Getting yourself organized financially not only feels good, but it also puts you in a better position to achieve your long-term goals. But we get it—life is busy, and it can often be difficult to find the time to tackle things that fall outside of our normal day-to-day routine. Luckily, with stay-at-home orders still in effect for many states and counties, now is the perfect time to work through more than just your Netflix queue, and start focusing on your financial wellness.
Here are ten things you can do today to set yourself on a better course financially:
- Know Where You Stand
Checking your credit score, making sure you know where to find your financial accounts—and all of their balances—and evaluating your spending habits for the past several months can give you insight into how financially organized you are currently, and help you determine where you may want to make some changes. Free online tools like this one: Emergency Planning Tool not only make it easier to aggregate that information but also provide visibility and transparency into your progress as you take steps to make improvements.
- Check-in with Yourself
Has your income changed? How about your debt? Are you able to save more or less than you were previously? Now is a great time to reaffirm, reprioritize, and redefine your financial goals, and take stock of your ability (realistically) to achieve them, based on your current scenario.
- Set a Budget
It’s financial wellness 101—save more, spend less. Research has found that this very basic tenant of money management is key to accumulating wealth over time. Two billionaire examples? Mark Zuckerberg shops at Costco and Warren Buffet still lives in the same home he bought in 1958. Setting and sticking to a budget, living below your means, and saving for large purchases well ahead of time gives you freedom from your paycheck and better positions you to achieve long-term financial wellness.
- Work to Reduce Existing Debt
Debt is like a weight that keeps you from getting ahead and enjoying financial freedom, especially when it’s high interest-bearing. But getting out of debt is possible with a bit of planning and discipline. Try:
- The Snowball Method: Pay minimums on all balances except the smallest balance regardless of interest rate; once the smallest debt is paid off, move to the next smallest debt, creating a “snowball” effect until all of your debt is clear. OR
- The Avalanche Method: Pay down the debt with the highest interest rate most aggressively while paying minimums on your other accounts; the goal is to create an “avalanche” effect, saving you money over time in reduced interest.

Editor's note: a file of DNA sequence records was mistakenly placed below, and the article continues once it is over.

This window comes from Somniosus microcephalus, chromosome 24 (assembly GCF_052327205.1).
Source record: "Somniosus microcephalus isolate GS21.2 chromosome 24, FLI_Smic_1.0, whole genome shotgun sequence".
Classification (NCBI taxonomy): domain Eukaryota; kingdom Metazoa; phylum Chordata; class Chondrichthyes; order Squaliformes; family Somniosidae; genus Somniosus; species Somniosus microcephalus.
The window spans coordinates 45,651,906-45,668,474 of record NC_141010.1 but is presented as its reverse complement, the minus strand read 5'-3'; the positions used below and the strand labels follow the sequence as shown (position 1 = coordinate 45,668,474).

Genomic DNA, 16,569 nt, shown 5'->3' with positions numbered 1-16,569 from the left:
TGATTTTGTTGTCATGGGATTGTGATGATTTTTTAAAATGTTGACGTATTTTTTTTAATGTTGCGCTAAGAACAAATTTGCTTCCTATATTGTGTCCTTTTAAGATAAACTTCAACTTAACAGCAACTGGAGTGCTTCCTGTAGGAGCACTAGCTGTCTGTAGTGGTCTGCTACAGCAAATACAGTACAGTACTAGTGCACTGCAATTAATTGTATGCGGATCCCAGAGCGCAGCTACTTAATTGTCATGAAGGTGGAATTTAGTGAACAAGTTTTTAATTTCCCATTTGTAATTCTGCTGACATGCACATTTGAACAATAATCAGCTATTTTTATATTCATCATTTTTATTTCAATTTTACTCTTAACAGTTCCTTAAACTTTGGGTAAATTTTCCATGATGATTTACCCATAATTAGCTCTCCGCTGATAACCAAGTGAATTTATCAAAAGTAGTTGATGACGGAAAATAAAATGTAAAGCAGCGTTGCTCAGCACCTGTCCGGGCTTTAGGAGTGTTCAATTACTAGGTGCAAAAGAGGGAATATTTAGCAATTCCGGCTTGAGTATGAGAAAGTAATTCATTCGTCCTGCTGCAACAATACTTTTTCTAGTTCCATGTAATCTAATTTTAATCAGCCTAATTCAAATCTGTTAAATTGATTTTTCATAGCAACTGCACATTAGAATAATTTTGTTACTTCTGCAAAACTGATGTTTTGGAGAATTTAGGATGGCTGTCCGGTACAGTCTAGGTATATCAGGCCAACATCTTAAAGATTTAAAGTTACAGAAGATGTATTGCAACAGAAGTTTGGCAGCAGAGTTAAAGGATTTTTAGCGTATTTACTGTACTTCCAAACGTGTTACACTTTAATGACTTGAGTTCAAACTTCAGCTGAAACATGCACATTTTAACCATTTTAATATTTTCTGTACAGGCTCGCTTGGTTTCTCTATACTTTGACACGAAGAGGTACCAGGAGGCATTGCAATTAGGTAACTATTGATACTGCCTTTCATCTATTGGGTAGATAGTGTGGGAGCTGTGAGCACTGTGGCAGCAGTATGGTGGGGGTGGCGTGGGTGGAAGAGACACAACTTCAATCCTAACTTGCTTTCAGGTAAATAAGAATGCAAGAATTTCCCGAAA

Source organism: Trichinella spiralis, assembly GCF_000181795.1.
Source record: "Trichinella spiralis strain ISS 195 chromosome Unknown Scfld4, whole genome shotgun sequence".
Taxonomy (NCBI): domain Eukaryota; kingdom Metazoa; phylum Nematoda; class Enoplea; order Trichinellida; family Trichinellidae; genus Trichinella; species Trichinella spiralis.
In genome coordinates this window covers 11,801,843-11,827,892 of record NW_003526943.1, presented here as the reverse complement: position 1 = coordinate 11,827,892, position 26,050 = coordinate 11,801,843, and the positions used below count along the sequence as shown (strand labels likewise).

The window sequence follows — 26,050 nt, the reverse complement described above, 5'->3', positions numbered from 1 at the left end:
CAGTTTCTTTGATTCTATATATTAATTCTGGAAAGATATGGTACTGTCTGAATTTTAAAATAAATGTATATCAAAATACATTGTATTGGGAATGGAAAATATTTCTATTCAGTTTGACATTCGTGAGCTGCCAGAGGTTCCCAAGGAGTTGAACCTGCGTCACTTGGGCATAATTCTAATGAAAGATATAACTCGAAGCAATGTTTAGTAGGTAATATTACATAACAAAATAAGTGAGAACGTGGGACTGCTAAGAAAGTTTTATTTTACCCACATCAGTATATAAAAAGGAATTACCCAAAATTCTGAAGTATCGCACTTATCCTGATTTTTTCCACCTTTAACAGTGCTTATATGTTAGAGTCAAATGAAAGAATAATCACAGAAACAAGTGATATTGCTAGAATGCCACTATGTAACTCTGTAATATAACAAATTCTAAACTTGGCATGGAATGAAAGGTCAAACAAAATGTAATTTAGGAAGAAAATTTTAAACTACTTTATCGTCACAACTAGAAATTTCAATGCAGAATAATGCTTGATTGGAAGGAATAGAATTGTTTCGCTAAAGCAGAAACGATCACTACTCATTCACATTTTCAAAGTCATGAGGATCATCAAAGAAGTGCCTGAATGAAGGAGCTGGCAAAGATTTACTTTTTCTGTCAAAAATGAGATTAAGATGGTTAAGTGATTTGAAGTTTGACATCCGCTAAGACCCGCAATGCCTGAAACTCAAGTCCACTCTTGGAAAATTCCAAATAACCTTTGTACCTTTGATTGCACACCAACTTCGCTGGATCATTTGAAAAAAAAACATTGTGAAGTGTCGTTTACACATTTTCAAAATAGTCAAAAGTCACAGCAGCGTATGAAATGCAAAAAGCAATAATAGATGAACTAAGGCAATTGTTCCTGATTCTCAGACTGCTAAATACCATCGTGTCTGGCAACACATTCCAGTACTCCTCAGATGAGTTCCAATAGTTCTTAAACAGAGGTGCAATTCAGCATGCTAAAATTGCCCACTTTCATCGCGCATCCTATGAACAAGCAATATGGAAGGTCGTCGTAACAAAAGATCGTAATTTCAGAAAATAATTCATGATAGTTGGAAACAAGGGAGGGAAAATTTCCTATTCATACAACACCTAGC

- Don’t Forget to Pay Yourself, Too
If you haven’t accounted for contributions toward your retirement or other savings and investment vehicles in your budget, make sure you do so. In fact, many believe that should be your first payment each month to ensure your long-term goals stay on track, ahead of expenses and discretionary spending. Even if you’re unable to make significant investments right now, start small with a plan to increase contributions over time (especially as you reduce your debt and stick with that budget you’ve defined above 👍).
- Build Your Emergency Fund
If you think you don’t need a “rainy day” fund, think again. No matter your age, income level, or expenses, having a reserve stash of funds to carry you through an unexpected financial setback is a prudent way to 1). Fund your expenses without incurring additional credit card or loan debt 2). Avoid tapping into existing accounts, like retirement, that could set you back years, and 3). Reduce the stress that often accompanies an unexpected hardship. If you’re not sure how much you need to save or how to get started, start here.
- Evaluate Your Insurance Coverage
Do you have policies in place to protect your assets if something were to happen to you? While it’s not pleasant to think about, insurance is essential to financial wellness because it helps safeguard you and your loved ones during an otherwise unpleasant time. There are many different types of coverage available to you, contact us, and we’ll discuss securing the best policies for your needs.
- Do Things You May Have Been Putting off, Like Building a Will
File this one under “Things that may be unpleasant to think about but are essential to your financial wellness.” According to a recent survey, only 32 percent of adults have a will or other documentation outlining their wishes for their estate (aka, anything and everything they own). If you’ve been avoiding this important task, now’s the time to make it happen. And while you’re at it, make sure your insurance and investment account beneficiaries are also up-to-date.
- Watch for Financial Scams
You should always be prepared to protect yourself against financial scams and identity theft, but the coronavirus pandemic has given individuals new reasons to keep a watchful eye on their financial accounts. According to reports, scamming is on the rise, so take precautions, such as using strong and unique passwords, particularly for financial accounts, and pay close attention to your account activity. Most importantly, NEVER share your personal or financial data with a source you can’t be sure is reputable and secure.
- Check-in with Financial Service Providers
If you’ve been considering the benefits of working with a financial professional, now may be the right time to take that step. Not only can professional financial advisors help you get your financial life organized, but they can also put you on a path toward financial wellness and work with you to create a plan to achieve your long-term financial goals.
Interested in learning more? Get in touch with our team to discuss your financial goals, and learn how Third Tier Wealth Management can help you achieve them. Schedule a brief 20-minute call to see how we can help here: Contact Us